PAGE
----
Texas Chrome Captures Oklahoma Derby

Derby Double: Super Derby Hero Texas Chrome Captures Oklahoma Derby at Remington

Texas-bred Texas Chrome wins the Oklahoma Derby (Photo by Dustin Orona Photography)

Texas-bred Texas Chrome wins the Oklahoma Derby (Photo by Dustin Orona Photography)

Texas Chrome continues to show he has the heart of a champion. On Sunday at Remington Park he gutted out another big stakes victory, this time in the state’s biggest Thoroughbred race, the Grade 3, $400,000 Oklahoma Derby.

The 3-year-old colt ran his winning streak to three straight races with his Oklahoma Derby effort similar to his effort earlier in the month when he battled for the final quarter-mile to win the Grade 3, $400,000 Super Derby at Louisiana Downs in Bossier City, Louisiana. In Oklahoma City, the Texas-bred son of Grasshopper had to grind away down the stretch to get the best of Sticksstatelydude in the final yards to cross the finish a half-length to the good in 1:48.94 for the 1-1/8 miles over a good main surface.

Texas Chrome shows no quit and continues to impress his trainer J.R. Caldwell.

“He ran a really gutsy race in the Super Derby and came out of that phenomenal,” said Caldwell. “Some nice horses came in and we needed him to fire a big race, and he fired a big race. You can’t buy, or be a trainer to match what’s in that horse’s heart…gritty, huge heart, and willing to fight and dig in for big wins. That’s just the horse and what an incredible horse that he is.”

Jockey C.J. McMahon rode Texas Chrome with confidence after tracking the early pace-setter Way Striking from fifth position for the opening half-mile of the derby. When he began to advance toward the front, McMahon had to quickly adapt to the avenues that opened for him.

“My plans were to use the 1-hole to my advantage, to save ground and hopefully something would open up and it did,” he said. “I was thinking outside (at top of stretch), I saw (Rafael) Bejarano (on Sticksstatelydude) still had some horse and I knew he wasn’t going to let me thought. Then I saw the inside open up, I just went for it. I knew my horse was game.”

Danny Keene is the owner of Keene Thoroughbreds of Greenville, Texas. He loves the way his colt Texas Chrome refuses to give in to his competition.

Winning jockey C.J. McMahon (Photo by Dustin Orona Photography)

Winning jockey C.J. McMahon (Photo by Dustin Orona Photography)

“I know the horse has plenty of heart,” he said. “That’s why he runs like he does. I’ve been telling everybody that, but they don’t believe me. He’s got heart. I was really worried when he was coming down the stretch and he was squeezed in there. I can’t believe he got through there to start with. He’s not a quitter. A lot of horses will quit.”

Texas Chrome was 2-1 in the wagering and paid $6.60 to win, $3.60 to place and $2.60 to show. Sticksstatelydude paid $5.80 to place and $3.60 to show. Fish Trappe Road was the actual 2-1 betting favorite, pulling in a few more dollars that Texas Chrome. Fish Trappe Road was third, 3-1/2 lengths behind the winner, paying $3 to show.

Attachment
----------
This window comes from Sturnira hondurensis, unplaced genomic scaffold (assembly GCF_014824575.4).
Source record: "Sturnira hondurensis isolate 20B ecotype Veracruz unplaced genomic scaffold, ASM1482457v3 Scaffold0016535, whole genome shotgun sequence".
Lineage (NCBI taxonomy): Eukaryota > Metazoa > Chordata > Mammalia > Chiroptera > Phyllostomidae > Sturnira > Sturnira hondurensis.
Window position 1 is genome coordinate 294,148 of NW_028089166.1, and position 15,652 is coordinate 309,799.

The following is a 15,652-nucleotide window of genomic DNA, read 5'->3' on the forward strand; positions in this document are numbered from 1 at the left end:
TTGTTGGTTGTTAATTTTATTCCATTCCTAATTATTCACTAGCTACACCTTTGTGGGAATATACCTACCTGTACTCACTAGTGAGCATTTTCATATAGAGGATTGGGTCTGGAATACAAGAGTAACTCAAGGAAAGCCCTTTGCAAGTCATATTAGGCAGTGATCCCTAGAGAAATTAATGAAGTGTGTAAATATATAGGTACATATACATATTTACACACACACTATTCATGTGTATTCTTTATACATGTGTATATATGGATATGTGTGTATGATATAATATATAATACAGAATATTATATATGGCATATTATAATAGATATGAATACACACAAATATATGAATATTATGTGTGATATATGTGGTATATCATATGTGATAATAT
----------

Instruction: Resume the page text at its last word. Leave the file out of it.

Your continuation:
The remaining order finish in the Oklahoma Derby was Pass The Buck (4th), Secret Passage (5th), Seeking Blame (6th), Solve (7th), Way Striking (8th), Inside Straight (9th), Ready Intaglio (10th) and Ready Dancer (11th).

The winning connections of Texas Chrome (Photo by Dustin Orona Photography)

The winning connections of Texas Chrome (Photo by Dustin Orona Photography)

The quarter-mile fractions in the Oklahoma Derby were: 22.95 for the opening quarter-mile; :47.25 for the half-mile; 1:11.69 for three-quarters of a mile; 1:36.41 for the mile and the 1-1/8 miles finish in 1:48.94.

Texas Chrome earned $240,000 for his Oklahoma Derby and runs his record to eight wins from 13 career starts. The derby is his first win in two attempts at Remington Park. The colt’s overall earnings have now reached $842,462.

A Texas-bred son of Grasshopper from the Naevus mare Margarita Mistress, Texas Chrome was bred by Craig Upham. Texas Chrome is the first Texas-bred to win the Oklahoma Derby. Grasshopper formerly stood at Lane’s End Texas and then relocated to Valor Farm near Pilot Point, Texas, for the 2017 breeding season.

Keene purchased Texas Chrome as a $10,000 yearling at the Texas Summer Yearling Sale at Lone Star Park.

“Certain things catch my eye,” said the owner. “Maybe a high priced one will come in and if I don’t like the way he looks, I’ll just put a big ‘X’ through them. Probably only one in 100,000 come through that ever pan out. Sometimes you get lucky. I’m a firm believer that you don’t find a good racehorse, a good racehorse finds you.”

By winning from post-position No. 1, Texas Chrome is the seventh horse in the 28-runnings of the Oklahoma Derby to win from the inside post. The No. 1 post has now produced more winners of the race than any other.

Remington Park Thoroughbred racing will continue Wednesday thru Saturday, Sept. 28-Oct. 1. The opening race nightly is at 7pm-Central.

(from Remington Park news release)